September 13, 2007
During this coming term, I’ll be taking a variety of courses that look mighty interesting. Among others, a course in distributed systems, and two courses in artificial intelligence. And because I’m mostly insane (I prefer the term “passionate”), I’m also giving myself a couple of personal education objectives, beyond those that my curriculum is giving me. The long and short of it: I don’t know any functional programming language well, and I want to address this.
I started out in the world of programming and software in a pretty traditional way for your regular run of the mill geek: writing programs in Omikron BASIC on my dad’s Atari ST. After moving to x86, I spent a few years being seduced by the dark side of the Force, QBasic and Visual Basic (3.0 and 4.0 - wow, I feel old now). Then, linux happened to me, I learned C, and eventually got rather good at it, if I say so myself.
After that, I diversified a fair amount. I don’t think it is possible to not diversify as a programmer on a unix platform, since knowing some kind of scripting-oriented programming language is absolutely crucial to wielding the full power of a unixy system. So I went and learned Perl. A few years later, I learned Python, and have never looked back. My university studies and various internships made me learn C++ and a little Java (I don’t really like Java the language, its obscene verbosity is aesthetically offensive to me).
My personal curiosity made me learn a little x86 assembler, my Lego Mindstorms related projects made me learn ARM7 assembler (which is beautiful - I like RISC architectures), and general curiosity (read: very vocal and enthusiastic advocates) made me take a look at Ruby (I still prefer Python for now). While I’m no master in most of these languages, I know enough to muddle along, and I’m confident that I could get up to speed on any of them if I suddenly had a specific need for it (that actually happened recently for C++).
What is the common point of all the languages in my personal programming history? They are all imperative programming languages. With the exception of a limited amount of non-imperative features in some of them, all these languages derive from ye olde mutating state model of computing. Which in a way is good, because those languages have an undisputed mindshare majority nowadays. Being knowledgeable in the lore of that majority is nothing to be frowned upon.
And yet, it means that in all these years, I have missed out on the other great family of programming languages: functional languages. In these languages, the focus is not on state and mutations, but on values and their interactions within functions. There are many arguments to the effect that this functional model, by eliminating the capacity for mutation, elegantly rids itself of a huge class of programming bugs. There is also the argument for beauty, since functional languages tend to be very mathematical and pure in their expression of solutions to problems. I cannot comment on the validity (or even, at this stage, the truthiness) of these arguments.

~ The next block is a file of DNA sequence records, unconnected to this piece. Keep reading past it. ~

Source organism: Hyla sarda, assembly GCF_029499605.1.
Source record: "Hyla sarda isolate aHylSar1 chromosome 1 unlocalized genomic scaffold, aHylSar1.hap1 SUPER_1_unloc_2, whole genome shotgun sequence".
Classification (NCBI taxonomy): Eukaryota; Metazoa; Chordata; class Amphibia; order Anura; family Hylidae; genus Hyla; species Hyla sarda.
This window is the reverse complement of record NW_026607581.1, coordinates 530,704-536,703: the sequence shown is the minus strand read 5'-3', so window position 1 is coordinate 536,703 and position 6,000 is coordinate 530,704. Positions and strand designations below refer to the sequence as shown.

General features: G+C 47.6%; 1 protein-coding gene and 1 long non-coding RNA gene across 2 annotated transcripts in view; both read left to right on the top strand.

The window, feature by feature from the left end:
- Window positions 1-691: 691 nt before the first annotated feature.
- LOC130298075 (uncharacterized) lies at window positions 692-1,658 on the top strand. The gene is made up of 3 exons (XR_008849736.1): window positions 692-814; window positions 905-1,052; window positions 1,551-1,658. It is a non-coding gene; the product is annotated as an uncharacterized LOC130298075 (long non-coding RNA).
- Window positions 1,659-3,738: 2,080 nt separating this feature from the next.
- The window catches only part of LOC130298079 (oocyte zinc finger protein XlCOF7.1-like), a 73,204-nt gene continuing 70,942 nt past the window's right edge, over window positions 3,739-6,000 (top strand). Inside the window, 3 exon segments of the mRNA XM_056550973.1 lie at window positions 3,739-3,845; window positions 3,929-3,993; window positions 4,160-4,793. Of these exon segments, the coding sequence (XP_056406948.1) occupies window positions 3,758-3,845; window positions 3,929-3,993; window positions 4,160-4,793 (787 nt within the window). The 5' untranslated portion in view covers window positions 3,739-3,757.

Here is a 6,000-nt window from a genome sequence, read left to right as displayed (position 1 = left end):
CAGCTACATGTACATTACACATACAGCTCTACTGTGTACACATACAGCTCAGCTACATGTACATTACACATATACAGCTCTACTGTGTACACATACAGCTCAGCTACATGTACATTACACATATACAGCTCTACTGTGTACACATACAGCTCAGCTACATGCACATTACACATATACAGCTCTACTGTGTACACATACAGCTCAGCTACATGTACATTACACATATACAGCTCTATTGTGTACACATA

And that is precisely the problem. It bothers me that I am unaware of a whole way and art of writing programs, and that I therefore have insufficient data to answer a fundamental question: am I using the right tools?
Now, I have lied a little. I am not completely ignorant of functional programming, thanks in large to three small comments in Subversion’s source code. I stumbled upon them by accident while I was hacking on Subversion during the Summer of Code, a couple of years ago. Here is the relevant section of
libsvn_wc/merge.c for your enjoyment:
/* I miss Lisp. */ SVN_ERR(svn_io_open_unique_file2(NULL, &left_copy, merge_target, left_label, svn_io_file_del_none, pool)); /* Have I mentioned how much I miss Lisp? */ SVN_ERR(svn_io_open_unique_file2(NULL, &right_copy, merge_target, right_label, svn_io_file_del_none, pool)); /* Why, how much more pleasant to be forced to unroll my loops. If I'd been writing in Lisp, I might have mapped an inline lambda form over a list, or something equally disgusting. Thank goodness C was here to protect me! */ SVN_ERR(svn_io_open_unique_file2(NULL, &target_copy, merge_target, target_label, svn_io_file_del_none, pool));
Aside from the comic relief that these comments provide in an otherwise rather austere piece of code, they are making a powerful statement. Or at least it was very powerfully disturbing to me at the time, since I was young and stupid, and the suggestion that the above code was ugly actually came as a complete surprise to me. I mean, how else would you do it? That seemed like a perfectly elegant way of dealing with what had to be done in that particular place of the code.
But those comments come from Karl Fogel, one of the founders of the Subversion project. By the way, he also writes great books, and questions copyright both eloquently and constructively. Go read his stuff! Seriously, it’s worth it. Anyway, back to our regular rant. Since Karl is one of my geek jedis, when he says that he misses Lisp, I think that I may also be missing something, though not quite in the same way.
So that’s how I casually started reading various Lisp tutorials, and caught a glimpse of what I’d been missing. Eric S. Raymond famously says in his hacker HOWTO: